Four Months of Solitude?

Not everyone can be settled in one city, or stay in one place for longer than a few years. Some of the people that I've met through work here, especially members of the active-duty military, have mentioned to me that they move around so much that they actually look forward to it. "I get nervous when I'm in a place more than a year and a half. I start looking for my next deployment," said an Air Force pilot I know. For me, I'd much rather live in one place and be a part of a stable community. I've lived in different places, and moved around a little bit, and while it's an exciting, interesting experience, ultimately it leaves me feeling unsatisfied and looking for relationships that are more profound.

I've been here for one week now, and I'm starting to get used to being in the District. I'm even trying to recreate some of the stability that I have back in Chicago: work friendships, regular places for services (groceries, haircuts, cigarettes). The people that know and see you everyday, who, by the very fact that you drop in to buy a cup of coffee most mornings, or you say hi to them at the bus stop when you're on time, or you drop by their desk once in a while to talk shop at work, know and care for you in a broader communal sense.

Call it the "unintentional community", a situation that looks like all the other lives you see in popular culture, except without the luxury of excising the rough edges that people can brush away in the intentional community. And, after only a week in the Capital City, I'm finding communities here nicely. Work is pleasant, and I've made friends with some of the people there, both among my peers an among some of the management. And, speaking of rough edges, I've been able to work around some of the more awkward and standoffish people in my office, by simply being professional and confident with them while making friends around them. (That's a little trick a learned a while back, and I've yet to not have it work!)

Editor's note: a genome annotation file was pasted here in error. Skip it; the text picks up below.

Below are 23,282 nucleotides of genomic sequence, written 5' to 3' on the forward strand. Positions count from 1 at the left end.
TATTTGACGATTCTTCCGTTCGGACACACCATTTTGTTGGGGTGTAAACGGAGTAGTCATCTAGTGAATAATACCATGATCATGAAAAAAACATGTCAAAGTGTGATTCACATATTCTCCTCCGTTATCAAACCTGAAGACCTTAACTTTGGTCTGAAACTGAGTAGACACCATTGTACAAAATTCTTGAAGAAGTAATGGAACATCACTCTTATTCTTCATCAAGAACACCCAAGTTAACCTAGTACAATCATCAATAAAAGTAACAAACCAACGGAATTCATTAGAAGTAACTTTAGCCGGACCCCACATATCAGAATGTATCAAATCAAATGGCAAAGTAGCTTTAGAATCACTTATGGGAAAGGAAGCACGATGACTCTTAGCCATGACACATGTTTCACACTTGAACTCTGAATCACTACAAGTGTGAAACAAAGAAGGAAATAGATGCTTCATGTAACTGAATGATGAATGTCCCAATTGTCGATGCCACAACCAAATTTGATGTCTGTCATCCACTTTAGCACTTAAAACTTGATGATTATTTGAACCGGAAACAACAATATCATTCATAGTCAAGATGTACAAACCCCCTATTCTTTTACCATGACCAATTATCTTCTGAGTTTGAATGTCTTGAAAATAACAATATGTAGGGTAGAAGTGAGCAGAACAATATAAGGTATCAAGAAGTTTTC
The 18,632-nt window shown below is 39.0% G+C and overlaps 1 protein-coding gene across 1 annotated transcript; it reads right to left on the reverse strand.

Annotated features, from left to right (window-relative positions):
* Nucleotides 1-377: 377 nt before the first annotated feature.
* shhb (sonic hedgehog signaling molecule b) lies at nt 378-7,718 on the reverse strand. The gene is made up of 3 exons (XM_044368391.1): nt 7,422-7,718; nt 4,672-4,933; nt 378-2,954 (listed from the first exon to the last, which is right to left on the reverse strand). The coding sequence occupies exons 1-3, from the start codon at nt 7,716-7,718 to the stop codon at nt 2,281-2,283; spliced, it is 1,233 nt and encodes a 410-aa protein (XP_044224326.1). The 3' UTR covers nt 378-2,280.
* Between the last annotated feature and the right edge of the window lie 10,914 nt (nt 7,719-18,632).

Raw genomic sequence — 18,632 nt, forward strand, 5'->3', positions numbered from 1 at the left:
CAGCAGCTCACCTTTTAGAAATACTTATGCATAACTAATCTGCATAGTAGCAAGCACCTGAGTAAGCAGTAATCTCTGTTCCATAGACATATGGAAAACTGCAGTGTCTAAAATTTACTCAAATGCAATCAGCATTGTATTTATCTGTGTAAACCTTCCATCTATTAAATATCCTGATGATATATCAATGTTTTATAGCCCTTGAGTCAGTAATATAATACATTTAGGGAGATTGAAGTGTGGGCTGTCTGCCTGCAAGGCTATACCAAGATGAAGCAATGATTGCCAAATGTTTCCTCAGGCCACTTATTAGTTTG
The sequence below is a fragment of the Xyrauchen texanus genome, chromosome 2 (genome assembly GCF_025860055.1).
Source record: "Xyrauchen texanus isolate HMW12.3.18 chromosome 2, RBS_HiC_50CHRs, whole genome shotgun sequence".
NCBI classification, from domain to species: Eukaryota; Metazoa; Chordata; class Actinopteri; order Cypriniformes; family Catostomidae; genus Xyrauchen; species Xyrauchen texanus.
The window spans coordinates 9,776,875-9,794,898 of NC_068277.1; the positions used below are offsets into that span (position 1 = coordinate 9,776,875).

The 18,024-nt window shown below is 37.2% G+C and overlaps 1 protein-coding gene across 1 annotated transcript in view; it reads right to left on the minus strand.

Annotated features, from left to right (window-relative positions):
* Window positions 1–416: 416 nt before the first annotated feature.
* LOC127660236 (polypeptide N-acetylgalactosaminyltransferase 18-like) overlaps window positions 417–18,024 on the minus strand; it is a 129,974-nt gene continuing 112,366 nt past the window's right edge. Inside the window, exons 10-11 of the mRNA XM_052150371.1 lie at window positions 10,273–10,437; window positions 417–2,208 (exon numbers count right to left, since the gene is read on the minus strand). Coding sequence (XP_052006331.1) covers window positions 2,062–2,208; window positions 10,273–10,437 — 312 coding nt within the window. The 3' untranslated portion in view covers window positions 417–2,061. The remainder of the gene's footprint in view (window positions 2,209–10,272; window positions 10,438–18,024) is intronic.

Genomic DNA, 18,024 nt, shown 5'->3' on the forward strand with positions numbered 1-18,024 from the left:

As for the social side of DC, well, I've found Yelp to be especially useful. I don't really like the notion of the online community. I have my own real-time community that I fit into and don't need to send out emails and write reviews as part of some "social networking" scheme to be a part of something. But. Knowing that there's a website written by lots of locals makes it really easy to find a decent coffee shop in a part of town you want to go check out, or a bar with outdoor seating. And, in spite of the East Coast reputation for being cool and detached, I've found it really easy to meet people to hang around with in most of the places I've gone to. That may have something to do with the fact that must of the professional class in this city is from somewhere else, but I think ultimately people are, deep down, genuinely interested in meeting others.

I don't really have a conclusion for this post, other than it's a lovely day in the District, and I've got a three-day weekend ahead of me. I suspect that I'll be meeting lots more Washingtonians soon.